Mr. Smitty Notes: Genesis 1-11

Mr. Smitty

Publisher: WestBowPress Pages: 118 Price: (paperback) $11.95 ISBN: 9781973697985 Reviewed: April, 2021 Author Website: Visit »

In this slim book, author Mr. Smitty asserts to his young ward, Sammy, that something intrinsic has been lost and must be recovered. The concerned elder uses biblical commentary, hoping to empower Sammy to course-correct the world for the future.

A somewhat puzzling introduction claims that the book’s content is simultaneously discovered in the future, accessible in the past, and studied in the present. “The paradox is perplexing, but such is our times,” it notes. Following this, the author offers a lengthy recitation of religious-related facts, commencing with the 1636 founding of Harvard College, created “to prepare ministers for churches,” and culminating in the 1925 Scopes Monkey Trial. Mr. Smitty theorizes that biblical authority “as a source of timeless truth” was chipped away during that period.

At this point, Mr. Smitty’s narrative becomes more straightforward: He quotes a verse from Genesis, then outlines his opinion on that passage, closing each essay with an encouraging note to Sammy.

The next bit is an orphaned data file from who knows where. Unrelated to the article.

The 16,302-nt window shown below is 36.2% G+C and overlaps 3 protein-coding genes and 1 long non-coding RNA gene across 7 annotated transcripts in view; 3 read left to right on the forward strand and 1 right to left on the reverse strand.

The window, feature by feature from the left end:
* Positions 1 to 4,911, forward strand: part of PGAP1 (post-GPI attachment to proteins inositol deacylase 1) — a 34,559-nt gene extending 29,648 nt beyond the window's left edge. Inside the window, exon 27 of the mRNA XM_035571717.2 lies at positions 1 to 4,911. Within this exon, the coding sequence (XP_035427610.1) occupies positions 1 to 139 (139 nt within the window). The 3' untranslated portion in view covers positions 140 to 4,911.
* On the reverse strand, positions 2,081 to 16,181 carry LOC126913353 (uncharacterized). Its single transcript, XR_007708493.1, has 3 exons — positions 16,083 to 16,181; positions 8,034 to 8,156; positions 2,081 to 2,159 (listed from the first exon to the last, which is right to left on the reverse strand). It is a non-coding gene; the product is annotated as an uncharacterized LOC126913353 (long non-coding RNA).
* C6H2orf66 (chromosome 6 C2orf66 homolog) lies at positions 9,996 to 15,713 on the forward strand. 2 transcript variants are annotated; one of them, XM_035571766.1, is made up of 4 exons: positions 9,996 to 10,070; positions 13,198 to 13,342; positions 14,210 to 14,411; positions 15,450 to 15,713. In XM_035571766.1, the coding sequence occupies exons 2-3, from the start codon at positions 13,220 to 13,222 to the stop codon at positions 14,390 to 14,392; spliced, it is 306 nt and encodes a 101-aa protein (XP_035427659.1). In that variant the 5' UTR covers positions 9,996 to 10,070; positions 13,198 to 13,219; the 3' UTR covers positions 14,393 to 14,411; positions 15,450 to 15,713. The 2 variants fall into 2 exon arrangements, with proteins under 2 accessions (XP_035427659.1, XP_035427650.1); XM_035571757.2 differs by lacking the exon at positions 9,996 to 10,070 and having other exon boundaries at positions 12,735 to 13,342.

One example is Genesis 5:3-32, an account of the genealogy from Adam to Noah. Mr. Smitty quotes the passage, then addresses the fact that some generations aren’t listed in the account. But the point, he writes, is “not to track everybody.” He then advises Sammy that, whatever the interpretation, it’s important to “Walk with God as much as possible. Put your faith and trust in Him. Is there better advice in life?”

The author blends fact and opinion seamlessly while dispensing his outlook. Although seemingly targeting adult readers, Mr. Smitty speaks as if advising a youth. Therefore, he tries to write at that reading level, and is largely successful.

Reading this book evokes a scene of a mentor sitting with his ward, dispensing nuggets of wisdom. The kindly Mr. Smitty persona allows the author to lean heavily into a back-to-basics religious outlook.

Overall, the book is an amiable read, and will serve as confirmation of conventional biblical views. Readers looking for a counterpoint, however, should look elsewhere.

Also available in hardcover and ebook.

Author's Current Residence
Laveen, Arizona
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